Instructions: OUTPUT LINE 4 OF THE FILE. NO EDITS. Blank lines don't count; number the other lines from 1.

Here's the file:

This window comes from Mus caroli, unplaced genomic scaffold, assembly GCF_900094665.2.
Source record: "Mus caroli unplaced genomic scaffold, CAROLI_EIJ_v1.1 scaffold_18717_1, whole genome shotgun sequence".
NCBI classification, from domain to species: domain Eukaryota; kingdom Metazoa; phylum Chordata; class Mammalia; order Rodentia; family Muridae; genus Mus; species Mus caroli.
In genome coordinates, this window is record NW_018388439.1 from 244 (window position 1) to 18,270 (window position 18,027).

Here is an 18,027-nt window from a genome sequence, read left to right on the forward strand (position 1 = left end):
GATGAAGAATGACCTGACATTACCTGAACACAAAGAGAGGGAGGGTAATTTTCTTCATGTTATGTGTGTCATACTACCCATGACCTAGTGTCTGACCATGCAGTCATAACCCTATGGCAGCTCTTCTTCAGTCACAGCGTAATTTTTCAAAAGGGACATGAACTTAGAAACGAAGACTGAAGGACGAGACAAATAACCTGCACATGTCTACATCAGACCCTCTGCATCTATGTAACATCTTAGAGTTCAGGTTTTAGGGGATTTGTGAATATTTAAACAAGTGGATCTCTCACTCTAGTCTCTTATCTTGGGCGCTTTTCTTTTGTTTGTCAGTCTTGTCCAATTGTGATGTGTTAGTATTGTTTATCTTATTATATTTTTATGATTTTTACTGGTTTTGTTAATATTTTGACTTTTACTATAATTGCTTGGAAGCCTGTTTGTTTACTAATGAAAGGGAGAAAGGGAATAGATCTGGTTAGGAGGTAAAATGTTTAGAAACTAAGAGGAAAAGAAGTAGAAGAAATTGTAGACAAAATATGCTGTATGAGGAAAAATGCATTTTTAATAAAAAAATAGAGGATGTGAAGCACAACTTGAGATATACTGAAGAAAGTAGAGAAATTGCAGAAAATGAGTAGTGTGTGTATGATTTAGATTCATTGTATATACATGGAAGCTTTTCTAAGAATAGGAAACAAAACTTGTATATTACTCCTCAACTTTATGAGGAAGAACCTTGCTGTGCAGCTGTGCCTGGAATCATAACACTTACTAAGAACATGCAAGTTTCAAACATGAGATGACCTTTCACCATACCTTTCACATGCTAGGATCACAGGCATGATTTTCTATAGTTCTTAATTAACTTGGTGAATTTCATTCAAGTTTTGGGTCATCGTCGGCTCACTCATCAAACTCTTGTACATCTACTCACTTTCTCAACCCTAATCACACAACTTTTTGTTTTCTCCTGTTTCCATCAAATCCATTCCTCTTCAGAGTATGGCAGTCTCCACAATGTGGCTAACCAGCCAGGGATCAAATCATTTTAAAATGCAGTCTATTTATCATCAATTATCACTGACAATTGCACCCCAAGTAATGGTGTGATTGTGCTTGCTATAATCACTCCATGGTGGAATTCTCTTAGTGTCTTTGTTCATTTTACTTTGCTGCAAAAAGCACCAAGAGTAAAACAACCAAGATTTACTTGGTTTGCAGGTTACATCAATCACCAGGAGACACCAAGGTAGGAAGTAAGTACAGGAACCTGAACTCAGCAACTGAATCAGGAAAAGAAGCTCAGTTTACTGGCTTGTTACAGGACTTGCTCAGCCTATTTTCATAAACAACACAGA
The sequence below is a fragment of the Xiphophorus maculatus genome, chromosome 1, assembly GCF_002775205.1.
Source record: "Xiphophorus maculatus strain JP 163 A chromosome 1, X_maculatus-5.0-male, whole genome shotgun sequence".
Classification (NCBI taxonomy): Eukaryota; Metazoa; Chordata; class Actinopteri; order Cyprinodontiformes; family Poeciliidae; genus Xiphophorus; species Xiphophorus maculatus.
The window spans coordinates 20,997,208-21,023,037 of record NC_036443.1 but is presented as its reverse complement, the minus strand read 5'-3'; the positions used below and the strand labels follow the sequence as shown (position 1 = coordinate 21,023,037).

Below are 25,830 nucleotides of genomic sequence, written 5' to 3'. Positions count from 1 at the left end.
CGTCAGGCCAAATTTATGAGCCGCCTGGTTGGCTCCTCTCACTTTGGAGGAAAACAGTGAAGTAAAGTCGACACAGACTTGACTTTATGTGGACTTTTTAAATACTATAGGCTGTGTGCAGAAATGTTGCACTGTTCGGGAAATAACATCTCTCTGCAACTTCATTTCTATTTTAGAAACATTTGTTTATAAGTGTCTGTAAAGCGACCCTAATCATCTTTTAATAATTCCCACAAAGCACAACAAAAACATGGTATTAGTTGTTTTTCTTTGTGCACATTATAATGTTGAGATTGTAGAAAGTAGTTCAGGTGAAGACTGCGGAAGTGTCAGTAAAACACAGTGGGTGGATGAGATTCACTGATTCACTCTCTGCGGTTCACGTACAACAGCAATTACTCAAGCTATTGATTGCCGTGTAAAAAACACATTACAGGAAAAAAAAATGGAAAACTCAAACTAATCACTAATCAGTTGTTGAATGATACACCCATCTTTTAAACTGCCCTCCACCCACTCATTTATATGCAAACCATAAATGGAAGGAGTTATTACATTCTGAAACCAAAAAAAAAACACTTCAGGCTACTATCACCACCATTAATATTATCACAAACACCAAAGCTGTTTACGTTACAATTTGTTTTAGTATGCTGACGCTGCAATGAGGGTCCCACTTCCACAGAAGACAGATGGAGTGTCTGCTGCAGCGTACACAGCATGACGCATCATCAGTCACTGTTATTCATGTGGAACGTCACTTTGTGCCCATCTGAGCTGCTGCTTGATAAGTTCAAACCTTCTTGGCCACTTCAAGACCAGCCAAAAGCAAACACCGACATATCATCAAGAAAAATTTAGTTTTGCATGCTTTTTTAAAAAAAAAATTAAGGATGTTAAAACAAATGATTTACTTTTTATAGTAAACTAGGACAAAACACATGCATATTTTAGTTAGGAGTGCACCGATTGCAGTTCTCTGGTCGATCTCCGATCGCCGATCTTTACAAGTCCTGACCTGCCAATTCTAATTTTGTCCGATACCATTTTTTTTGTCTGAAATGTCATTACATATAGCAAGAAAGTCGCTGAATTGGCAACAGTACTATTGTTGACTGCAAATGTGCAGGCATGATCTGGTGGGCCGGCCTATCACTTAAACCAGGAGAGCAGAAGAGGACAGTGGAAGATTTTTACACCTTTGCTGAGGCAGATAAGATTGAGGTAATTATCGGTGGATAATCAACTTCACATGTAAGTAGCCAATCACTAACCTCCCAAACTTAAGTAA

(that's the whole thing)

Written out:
In genome coordinates, this window is record NW_018388439.1 from 244 (window position 1) to 18,270 (window position 18,027).